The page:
# Using De Moivre's Theorem

• Mar 24th 2011, 12:05 PM
alexgeek
Using De Moivre's Theorem
Hello,
Doing a practice paper and found this question, not sure what to do:
Quote:

Write down de Moivre's Theorem for n=5. hence show that for $\displaystyle \sin \theta \neq 0$

$\displaystyle \frac{\sin 5 \theta}{\sin \theta} = A cos^4 \theta + B \cos^2 \theta + C$

where A, B, C are constants to be determined.
Deduce the limiting value of $\displaystyle \frac{\sin 5 \theta}{\sin \theta}$ as $\displaystyle \theta$ tends to zero.
I've written de Moivre for n=5:

$\displaystyle (r(\cos \theta + i \sin \theta))^5 = r^5(\cos 5\theta + i \sin 5 \theta)$

But don't know where to go from there, at all.

Thanks
• Mar 24th 2011, 07:26 PM
mr fantastic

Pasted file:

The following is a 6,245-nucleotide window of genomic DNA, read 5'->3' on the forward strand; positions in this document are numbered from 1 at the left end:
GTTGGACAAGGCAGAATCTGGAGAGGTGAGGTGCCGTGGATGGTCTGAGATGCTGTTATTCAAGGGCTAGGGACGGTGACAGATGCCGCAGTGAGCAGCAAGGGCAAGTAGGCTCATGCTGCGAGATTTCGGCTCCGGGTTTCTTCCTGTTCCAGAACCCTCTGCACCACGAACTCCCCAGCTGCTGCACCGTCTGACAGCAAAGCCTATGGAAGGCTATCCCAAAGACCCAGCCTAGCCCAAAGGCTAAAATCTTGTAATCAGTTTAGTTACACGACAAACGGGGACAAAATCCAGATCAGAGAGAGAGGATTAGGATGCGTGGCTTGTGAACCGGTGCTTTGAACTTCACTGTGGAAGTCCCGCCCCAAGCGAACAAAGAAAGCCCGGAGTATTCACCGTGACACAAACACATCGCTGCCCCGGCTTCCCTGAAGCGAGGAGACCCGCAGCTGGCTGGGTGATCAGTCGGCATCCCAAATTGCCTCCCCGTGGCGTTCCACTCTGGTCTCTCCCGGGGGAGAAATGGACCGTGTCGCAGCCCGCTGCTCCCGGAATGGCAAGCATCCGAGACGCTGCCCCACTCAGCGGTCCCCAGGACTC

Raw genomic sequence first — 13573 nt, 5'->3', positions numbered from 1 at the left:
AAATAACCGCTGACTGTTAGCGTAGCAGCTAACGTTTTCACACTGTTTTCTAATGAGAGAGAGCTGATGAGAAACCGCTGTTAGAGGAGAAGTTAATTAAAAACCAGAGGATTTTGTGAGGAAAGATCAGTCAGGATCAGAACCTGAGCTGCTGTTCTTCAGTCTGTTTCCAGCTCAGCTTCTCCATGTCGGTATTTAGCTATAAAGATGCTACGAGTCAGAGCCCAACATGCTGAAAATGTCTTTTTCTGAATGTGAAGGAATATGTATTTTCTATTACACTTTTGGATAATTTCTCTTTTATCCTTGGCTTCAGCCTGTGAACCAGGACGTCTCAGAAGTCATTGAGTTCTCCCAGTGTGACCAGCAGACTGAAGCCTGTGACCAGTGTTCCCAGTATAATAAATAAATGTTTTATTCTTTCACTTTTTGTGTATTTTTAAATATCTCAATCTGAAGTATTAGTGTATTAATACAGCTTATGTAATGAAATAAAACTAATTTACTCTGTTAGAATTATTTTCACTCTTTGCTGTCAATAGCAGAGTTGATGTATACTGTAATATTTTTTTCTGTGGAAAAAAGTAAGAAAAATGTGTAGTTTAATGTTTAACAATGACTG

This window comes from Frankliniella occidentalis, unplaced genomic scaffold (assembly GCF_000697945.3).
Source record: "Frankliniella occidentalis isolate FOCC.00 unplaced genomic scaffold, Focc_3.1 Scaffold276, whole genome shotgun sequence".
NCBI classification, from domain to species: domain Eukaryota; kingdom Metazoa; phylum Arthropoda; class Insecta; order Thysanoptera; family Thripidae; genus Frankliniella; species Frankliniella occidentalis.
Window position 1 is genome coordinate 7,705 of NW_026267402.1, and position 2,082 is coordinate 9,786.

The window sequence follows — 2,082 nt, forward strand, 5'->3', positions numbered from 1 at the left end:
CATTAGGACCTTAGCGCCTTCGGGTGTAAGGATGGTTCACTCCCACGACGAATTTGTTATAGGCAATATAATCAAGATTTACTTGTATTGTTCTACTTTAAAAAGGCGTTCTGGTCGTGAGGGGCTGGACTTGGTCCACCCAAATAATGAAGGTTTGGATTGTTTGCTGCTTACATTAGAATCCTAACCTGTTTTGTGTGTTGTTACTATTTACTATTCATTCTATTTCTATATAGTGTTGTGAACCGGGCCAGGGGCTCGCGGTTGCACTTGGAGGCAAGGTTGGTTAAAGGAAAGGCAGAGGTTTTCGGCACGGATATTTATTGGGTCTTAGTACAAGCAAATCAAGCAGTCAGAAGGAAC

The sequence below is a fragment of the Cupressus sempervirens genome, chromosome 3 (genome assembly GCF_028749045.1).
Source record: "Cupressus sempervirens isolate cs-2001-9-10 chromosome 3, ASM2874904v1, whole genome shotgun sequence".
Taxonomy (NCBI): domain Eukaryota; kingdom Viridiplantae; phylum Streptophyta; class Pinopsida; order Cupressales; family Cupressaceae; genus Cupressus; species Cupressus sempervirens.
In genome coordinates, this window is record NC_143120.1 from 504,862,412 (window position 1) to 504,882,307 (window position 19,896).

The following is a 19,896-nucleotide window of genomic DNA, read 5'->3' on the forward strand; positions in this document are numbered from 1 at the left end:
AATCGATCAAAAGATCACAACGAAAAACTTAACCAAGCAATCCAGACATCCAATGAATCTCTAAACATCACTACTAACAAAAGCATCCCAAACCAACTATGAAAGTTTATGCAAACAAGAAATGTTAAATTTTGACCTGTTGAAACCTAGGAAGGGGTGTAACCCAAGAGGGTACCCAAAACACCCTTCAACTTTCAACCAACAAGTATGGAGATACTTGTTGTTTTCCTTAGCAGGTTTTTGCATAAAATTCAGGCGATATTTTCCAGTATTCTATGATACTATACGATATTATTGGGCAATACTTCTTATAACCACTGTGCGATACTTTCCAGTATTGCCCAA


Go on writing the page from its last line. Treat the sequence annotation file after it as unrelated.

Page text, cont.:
Quote:

Originally Posted by alexgeek
Hello,
Doing a practice paper and found this question, not sure what to do:

I've written de Moivre for n=5:

$\displaystyle (r(\cos \theta + i \sin \theta))^5 = r^5(\cos 5\theta + i \sin 5 \theta)$

But don't know where to go from there, at all.

Thanks

From De'moivre's theorem it follows that

$\displaystyle (\cos (\theta) + i \sin (\theta))^5 = \cos (5\theta) + i \sin (5 \theta)$.

Now I suggest you expand the left hand side of this identity and equate the imaginary part of it to $\displaystyle \sin (5 \theta)$.
• Mar 28th 2011, 01:32 AM
alexgeek
Finally got it, tried expanding it by hand then realised I could do it by binomial. Cheers